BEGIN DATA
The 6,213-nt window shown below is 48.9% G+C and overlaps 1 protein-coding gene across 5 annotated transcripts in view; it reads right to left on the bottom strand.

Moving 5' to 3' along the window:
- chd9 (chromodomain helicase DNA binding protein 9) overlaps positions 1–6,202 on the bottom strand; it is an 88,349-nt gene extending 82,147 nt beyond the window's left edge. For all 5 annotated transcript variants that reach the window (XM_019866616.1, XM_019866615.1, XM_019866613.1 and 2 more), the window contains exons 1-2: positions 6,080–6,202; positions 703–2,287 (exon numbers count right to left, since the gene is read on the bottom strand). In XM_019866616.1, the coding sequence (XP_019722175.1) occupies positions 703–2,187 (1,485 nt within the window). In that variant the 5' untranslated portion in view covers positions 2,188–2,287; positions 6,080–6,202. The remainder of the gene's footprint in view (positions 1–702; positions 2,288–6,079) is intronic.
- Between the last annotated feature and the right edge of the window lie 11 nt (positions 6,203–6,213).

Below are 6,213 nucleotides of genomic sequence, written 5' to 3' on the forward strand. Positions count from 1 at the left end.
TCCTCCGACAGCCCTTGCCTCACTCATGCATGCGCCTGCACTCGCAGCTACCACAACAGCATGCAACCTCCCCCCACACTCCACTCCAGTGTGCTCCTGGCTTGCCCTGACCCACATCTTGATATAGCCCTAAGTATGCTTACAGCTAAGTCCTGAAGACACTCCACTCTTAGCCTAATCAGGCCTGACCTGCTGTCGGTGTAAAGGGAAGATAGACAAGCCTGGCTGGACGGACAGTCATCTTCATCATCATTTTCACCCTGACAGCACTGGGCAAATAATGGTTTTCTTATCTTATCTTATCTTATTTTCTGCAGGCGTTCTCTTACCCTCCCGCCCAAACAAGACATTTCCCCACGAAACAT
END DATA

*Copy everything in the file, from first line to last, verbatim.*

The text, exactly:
The 6,213-nt window shown below is 48.9% G+C and overlaps 1 protein-coding gene across 5 annotated transcripts in view; it reads right to left on the bottom strand.

Moving 5' to 3' along the window:
- chd9 (chromodomain helicase DNA binding protein 9) overlaps positions 1–6,202 on the bottom strand; it is an 88,349-nt gene extending 82,147 nt beyond the window's left edge. For all 5 annotated transcript variants that reach the window (XM_019866616.1, XM_019866615.1, XM_019866613.1 and 2 more), the window contains exons 1-2: positions 6,080–6,202; positions 703–2,287 (exon numbers count right to left, since the gene is read on the bottom strand). In XM_019866616.1, the coding sequence (XP_019722175.1) occupies positions 703–2,187 (1,485 nt within the window). In that variant the 5' untranslated portion in view covers positions 2,188–2,287; positions 6,080–6,202. The remainder of the gene's footprint in view (positions 1–702; positions 2,288–6,079) is intronic.
- Between the last annotated feature and the right edge of the window lie 11 nt (positions 6,203–6,213).

Below are 6,213 nucleotides of genomic sequence, written 5' to 3' on the forward strand. Positions count from 1 at the left end.
TCCTCCGACAGCCCTTGCCTCACTCATGCATGCGCCTGCACTCGCAGCTACCACAACAGCATGCAACCTCCCCCCACACTCCACTCCAGTGTGCTCCTGGCTTGCCCTGACCCACATCTTGATATAGCCCTAAGTATGCTTACAGCTAAGTCCTGAAGACACTCCACTCTTAGCCTAATCAGGCCTGACCTGCTGTCGGTGTAAAGGGAAGATAGACAAGCCTGGCTGGACGGACAGTCATCTTCATCATCATTTTCACCCTGACAGCACTGGGCAAATAATGGTTTTCTTATCTTATCTTATCTTATTTTCTGCAGGCGTTCTCTTACCCTCCCGCCCAAACAAGACATTTCCCCACGAAACAT